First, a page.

Fast-forward to present-day and those kids can wipe their own butts and pack their own lunches. They read to themselves at night and walk unaccompanied into school. No, they can’t drive yet or go most places alone, but they are independent in so many ways.

Recently, on a teacher work day, my daughter told me they were having a “free-range kid day.” She meant they were making their own meals and planning their own schedule. She was beaming with pride as she told me about all the smart choices she was making for her day. That is the point, right? To train them to make their own responsible choices? Yet, I felt mixed emotions.

In this changing landscape of motherhood, what will my role look like? I am definitely not as physically present. I have a full-time career, own a business, and follow my own pursuits and hobbies outside of the home. My job description has hopefully expanded to include role model for living. I hope to show my kids the importance of fostering a love for learning and growing. I also hope to model the importance of healthy human relationships and connections.

But in many ways, I feel like less and less of an expert as a parent. I miss or forget an average of one to two school emails per week and often fail to register for the one hundredth gymnastics meet. The physical messes of my children’s infant years have been replaced with emotional and behavioral messes in their tween years. In many ways, I am not sure I am prepared for this new, more complex phase. And when I look back at my children’s baby pictures, I long for the days I could make everything better by simply snuggling and singing a sweet song.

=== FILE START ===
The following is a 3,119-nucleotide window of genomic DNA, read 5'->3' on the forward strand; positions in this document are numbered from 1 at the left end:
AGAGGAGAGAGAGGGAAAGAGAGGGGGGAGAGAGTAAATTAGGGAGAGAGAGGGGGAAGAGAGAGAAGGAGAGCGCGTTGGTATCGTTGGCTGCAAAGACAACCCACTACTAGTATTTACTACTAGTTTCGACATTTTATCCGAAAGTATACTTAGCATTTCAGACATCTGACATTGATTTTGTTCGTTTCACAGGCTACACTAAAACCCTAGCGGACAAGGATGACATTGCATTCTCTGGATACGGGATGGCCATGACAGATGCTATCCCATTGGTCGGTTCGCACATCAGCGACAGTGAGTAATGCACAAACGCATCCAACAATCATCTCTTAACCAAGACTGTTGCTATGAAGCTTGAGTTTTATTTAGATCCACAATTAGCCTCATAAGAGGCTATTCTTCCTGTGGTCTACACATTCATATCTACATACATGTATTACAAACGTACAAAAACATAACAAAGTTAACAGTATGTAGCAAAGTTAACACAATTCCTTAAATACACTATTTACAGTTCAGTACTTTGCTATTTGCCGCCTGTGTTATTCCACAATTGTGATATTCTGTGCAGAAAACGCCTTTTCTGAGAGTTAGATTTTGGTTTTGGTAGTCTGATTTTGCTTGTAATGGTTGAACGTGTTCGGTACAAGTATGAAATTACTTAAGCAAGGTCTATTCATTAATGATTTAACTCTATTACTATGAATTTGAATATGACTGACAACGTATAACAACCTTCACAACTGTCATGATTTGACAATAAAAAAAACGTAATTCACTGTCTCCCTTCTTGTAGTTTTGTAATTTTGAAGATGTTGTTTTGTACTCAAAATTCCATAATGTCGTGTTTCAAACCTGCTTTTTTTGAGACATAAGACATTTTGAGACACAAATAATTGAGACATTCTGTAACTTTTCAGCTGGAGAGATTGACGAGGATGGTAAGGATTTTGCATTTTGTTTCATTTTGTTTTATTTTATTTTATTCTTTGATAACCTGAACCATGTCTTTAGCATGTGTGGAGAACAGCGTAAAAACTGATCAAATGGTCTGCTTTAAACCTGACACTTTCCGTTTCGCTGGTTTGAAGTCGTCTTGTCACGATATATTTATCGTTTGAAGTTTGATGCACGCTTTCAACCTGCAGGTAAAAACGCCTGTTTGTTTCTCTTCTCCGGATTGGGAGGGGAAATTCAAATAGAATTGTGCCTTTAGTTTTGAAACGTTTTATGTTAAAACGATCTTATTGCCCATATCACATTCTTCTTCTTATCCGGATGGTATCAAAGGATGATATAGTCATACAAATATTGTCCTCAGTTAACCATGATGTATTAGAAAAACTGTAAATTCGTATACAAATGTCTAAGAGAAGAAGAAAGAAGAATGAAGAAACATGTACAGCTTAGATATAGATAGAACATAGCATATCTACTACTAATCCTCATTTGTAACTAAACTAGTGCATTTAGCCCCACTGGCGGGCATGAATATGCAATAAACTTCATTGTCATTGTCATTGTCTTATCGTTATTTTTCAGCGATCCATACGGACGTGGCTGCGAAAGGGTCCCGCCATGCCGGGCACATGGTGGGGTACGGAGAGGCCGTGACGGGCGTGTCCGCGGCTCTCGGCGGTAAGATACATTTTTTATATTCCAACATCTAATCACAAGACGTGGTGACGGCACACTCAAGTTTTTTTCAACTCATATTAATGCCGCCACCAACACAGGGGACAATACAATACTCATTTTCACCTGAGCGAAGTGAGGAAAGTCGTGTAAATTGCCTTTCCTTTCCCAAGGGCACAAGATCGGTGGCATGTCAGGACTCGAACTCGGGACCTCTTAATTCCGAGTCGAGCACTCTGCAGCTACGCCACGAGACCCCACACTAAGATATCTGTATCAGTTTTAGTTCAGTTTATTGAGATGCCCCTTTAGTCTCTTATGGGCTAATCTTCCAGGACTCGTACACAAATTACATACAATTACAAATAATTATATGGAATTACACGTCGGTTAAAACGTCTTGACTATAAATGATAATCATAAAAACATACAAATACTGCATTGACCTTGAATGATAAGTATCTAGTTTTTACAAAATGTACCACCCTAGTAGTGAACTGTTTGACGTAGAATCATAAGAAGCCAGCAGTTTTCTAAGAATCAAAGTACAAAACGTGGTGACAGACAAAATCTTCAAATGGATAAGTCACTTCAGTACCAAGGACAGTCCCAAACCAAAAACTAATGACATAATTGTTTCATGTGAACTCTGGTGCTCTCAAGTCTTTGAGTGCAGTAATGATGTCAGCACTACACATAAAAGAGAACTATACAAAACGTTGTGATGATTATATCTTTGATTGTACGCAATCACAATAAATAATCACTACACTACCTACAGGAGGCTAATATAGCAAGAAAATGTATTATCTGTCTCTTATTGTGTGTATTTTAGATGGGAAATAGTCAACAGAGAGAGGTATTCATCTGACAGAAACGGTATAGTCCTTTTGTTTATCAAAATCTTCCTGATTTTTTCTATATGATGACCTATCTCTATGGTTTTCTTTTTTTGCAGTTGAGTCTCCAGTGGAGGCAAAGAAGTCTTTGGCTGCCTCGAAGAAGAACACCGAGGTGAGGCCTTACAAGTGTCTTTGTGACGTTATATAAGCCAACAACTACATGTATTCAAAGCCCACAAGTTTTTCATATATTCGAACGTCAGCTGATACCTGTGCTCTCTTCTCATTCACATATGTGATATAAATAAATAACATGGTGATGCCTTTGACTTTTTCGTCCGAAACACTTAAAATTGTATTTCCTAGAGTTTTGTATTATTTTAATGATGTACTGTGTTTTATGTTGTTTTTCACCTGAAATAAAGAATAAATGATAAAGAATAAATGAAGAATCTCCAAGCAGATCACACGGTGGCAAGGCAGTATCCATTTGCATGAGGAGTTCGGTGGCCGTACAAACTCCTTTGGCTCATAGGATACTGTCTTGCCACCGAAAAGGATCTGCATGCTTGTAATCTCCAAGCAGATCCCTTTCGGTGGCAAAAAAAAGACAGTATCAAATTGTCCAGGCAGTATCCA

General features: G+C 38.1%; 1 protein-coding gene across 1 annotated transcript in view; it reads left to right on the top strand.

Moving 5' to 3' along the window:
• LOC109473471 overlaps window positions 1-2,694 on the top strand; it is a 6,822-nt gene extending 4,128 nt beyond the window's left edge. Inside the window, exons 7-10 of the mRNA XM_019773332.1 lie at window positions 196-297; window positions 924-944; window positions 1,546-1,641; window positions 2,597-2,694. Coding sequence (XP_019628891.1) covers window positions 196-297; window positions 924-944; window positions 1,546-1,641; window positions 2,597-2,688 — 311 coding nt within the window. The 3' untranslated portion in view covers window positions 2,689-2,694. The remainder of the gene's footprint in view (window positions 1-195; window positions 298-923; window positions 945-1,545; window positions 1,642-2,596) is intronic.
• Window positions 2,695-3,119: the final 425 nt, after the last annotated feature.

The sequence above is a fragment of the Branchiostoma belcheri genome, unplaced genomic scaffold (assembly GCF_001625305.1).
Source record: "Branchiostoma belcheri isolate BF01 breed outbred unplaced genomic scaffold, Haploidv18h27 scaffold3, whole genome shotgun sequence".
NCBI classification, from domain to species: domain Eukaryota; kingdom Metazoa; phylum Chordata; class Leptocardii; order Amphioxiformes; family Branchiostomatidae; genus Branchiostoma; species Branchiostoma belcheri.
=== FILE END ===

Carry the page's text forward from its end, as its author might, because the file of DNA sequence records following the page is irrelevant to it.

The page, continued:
It is easy for me to look at my early devotion as a mother and think I was “better” back then. If my kids slept, ate, and had on clean clothes, I was winning. These days success is not so easily measured. Are they good students, siblings, team members, athletes, friends, and human beings? And as they need me less for basic survival skills, am I giving them what they need? I like to think the groundwork has been laid. I am thankful for the luxury of time I was afforded to stay home with my babies when they were completely reliant on me — attached at the hip. But as they gain more independence, I get to see them test out those little wings as they venture further from the nest.

Maybe I no longer need to dress and feed them, but I have to be emotionally present and available for my kids at all times. Their constant need for support and understanding is much more consuming than changing diapers or late-night feedings ever were. It is heavy intellectual and heart work muddled in factors that are beyond my control. I have to be ready and able to enter each new phase with my children. We are writing this story one chapter at a time. I can only hope my husband and I will someday look back at this period of our lives with surprise and say, “What do you know? We were good at that stage.”